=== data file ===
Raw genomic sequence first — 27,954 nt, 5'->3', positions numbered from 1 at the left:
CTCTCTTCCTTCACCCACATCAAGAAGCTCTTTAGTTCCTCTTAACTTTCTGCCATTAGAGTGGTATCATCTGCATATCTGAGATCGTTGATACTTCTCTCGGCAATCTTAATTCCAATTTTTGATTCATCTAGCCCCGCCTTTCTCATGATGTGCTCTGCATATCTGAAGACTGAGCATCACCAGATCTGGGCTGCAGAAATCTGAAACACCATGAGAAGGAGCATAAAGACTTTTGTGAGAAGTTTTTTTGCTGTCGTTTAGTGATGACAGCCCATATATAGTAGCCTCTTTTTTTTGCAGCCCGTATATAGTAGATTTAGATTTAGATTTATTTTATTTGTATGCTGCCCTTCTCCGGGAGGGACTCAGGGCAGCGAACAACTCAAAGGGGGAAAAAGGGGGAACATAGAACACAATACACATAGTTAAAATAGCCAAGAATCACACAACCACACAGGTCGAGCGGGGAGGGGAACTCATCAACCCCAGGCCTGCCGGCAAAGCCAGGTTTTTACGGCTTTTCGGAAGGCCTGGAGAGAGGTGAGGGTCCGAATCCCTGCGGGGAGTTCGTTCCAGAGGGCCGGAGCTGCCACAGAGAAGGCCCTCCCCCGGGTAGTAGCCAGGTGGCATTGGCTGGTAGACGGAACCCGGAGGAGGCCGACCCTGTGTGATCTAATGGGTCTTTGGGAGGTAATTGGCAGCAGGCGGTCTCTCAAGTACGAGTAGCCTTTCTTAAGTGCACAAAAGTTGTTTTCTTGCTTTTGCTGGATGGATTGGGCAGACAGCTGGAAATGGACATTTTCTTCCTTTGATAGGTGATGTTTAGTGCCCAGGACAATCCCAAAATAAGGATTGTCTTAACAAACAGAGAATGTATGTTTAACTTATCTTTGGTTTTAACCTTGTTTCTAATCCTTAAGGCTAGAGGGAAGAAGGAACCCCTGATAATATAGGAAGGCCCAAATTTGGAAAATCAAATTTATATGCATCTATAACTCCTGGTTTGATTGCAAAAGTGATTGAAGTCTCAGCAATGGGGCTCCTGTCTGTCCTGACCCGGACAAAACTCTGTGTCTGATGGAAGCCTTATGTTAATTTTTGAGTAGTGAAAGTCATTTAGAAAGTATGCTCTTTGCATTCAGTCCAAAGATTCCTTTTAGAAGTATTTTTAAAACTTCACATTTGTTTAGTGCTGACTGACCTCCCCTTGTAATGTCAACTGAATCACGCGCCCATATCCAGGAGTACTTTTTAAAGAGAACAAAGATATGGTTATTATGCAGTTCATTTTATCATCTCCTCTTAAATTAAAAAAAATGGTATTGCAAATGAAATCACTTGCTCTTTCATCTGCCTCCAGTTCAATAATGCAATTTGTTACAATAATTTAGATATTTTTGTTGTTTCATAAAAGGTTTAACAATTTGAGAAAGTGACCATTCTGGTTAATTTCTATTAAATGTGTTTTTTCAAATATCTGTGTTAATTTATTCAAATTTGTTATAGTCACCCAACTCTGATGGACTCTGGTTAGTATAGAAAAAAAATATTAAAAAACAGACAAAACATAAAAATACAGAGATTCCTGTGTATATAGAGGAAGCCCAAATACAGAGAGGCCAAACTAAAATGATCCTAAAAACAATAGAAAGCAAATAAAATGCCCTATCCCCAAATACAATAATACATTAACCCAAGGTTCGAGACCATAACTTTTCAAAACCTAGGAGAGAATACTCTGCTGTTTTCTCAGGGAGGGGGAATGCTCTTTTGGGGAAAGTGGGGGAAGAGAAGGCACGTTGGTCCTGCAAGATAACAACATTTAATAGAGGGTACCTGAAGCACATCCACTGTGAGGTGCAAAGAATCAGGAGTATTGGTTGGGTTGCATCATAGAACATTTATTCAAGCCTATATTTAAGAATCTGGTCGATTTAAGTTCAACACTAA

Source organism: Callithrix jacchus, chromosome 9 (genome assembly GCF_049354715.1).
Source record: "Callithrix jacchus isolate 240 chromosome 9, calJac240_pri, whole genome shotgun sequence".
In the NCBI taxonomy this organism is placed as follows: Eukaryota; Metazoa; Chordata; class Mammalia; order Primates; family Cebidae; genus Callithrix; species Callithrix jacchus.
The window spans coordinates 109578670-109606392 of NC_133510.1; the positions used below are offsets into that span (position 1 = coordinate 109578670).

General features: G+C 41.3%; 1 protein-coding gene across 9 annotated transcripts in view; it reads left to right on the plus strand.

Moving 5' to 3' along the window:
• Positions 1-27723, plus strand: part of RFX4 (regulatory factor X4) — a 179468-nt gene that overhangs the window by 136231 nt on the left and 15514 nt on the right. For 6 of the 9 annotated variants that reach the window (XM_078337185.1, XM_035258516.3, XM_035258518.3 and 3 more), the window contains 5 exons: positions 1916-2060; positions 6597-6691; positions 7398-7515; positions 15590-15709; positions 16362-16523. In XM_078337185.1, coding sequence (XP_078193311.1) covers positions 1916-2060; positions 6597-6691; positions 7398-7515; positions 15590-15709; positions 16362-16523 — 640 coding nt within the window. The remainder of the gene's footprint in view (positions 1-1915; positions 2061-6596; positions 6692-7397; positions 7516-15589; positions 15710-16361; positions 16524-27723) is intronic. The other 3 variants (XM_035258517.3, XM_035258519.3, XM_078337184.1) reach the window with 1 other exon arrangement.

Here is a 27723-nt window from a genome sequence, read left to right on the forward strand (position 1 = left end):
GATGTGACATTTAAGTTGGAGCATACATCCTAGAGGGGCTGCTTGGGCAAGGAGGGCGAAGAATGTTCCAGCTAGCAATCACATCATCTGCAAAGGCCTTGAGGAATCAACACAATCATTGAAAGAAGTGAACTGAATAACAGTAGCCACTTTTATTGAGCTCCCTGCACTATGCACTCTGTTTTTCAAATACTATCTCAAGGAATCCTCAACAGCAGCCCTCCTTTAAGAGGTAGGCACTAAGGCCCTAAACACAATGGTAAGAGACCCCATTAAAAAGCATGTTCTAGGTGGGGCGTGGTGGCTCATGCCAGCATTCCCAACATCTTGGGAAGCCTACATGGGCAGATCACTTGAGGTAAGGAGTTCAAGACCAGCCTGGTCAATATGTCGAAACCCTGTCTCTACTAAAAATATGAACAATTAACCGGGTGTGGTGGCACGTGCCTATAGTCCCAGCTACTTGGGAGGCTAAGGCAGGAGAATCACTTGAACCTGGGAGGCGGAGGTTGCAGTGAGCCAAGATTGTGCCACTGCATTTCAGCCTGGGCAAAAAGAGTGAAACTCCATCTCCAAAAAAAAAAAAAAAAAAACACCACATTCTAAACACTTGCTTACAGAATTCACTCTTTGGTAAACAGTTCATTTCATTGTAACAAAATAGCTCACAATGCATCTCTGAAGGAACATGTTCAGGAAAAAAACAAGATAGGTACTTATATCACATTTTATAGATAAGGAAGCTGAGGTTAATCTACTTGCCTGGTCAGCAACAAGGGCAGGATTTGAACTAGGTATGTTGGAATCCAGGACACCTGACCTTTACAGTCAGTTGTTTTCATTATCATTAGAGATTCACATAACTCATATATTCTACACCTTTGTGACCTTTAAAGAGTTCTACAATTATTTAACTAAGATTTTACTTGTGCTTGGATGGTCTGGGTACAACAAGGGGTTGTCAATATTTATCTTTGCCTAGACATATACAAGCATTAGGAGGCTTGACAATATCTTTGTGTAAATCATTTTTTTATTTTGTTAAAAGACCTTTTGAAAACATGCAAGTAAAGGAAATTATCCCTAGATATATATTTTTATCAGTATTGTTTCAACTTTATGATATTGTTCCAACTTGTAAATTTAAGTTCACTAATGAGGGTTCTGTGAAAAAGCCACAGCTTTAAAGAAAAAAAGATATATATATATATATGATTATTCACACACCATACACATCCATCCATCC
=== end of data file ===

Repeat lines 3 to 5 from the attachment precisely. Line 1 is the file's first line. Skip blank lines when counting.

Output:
Source organism: Callithrix jacchus, chromosome 9 (genome assembly GCF_049354715.1).
Source record: "Callithrix jacchus isolate 240 chromosome 9, calJac240_pri, whole genome shotgun sequence".
In the NCBI taxonomy this organism is placed as follows: Eukaryota; Metazoa; Chordata; class Mammalia; order Primates; family Cebidae; genus Callithrix; species Callithrix jacchus.